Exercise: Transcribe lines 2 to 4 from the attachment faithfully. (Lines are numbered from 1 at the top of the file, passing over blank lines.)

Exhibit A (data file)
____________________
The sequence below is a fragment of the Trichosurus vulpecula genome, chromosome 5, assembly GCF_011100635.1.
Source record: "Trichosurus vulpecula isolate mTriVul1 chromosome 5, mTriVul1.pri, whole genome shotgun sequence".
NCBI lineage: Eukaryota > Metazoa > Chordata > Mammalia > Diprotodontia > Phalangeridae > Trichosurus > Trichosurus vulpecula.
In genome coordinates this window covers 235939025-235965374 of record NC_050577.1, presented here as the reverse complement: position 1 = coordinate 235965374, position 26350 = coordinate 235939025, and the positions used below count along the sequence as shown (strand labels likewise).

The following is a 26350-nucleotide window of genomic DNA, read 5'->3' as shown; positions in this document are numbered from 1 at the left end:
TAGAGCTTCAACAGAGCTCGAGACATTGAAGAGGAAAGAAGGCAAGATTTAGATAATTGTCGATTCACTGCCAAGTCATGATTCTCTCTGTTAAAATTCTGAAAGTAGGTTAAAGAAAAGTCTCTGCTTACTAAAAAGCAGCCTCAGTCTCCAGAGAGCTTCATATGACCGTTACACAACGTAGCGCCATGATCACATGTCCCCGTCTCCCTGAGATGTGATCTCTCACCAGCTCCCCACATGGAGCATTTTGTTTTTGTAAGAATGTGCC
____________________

Source record: "Trichosurus vulpecula isolate mTriVul1 chromosome 5, mTriVul1.pri, whole genome shotgun sequence".
NCBI lineage: Eukaryota > Metazoa > Chordata > Mammalia > Diprotodontia > Phalangeridae > Trichosurus > Trichosurus vulpecula.
In genome coordinates this window covers 235939025-235965374 of record NC_050577.1, presented here as the reverse complement: position 1 = coordinate 235965374, position 26350 = coordinate 235939025, and the positions used below count along the sequence as shown (strand labels likewise).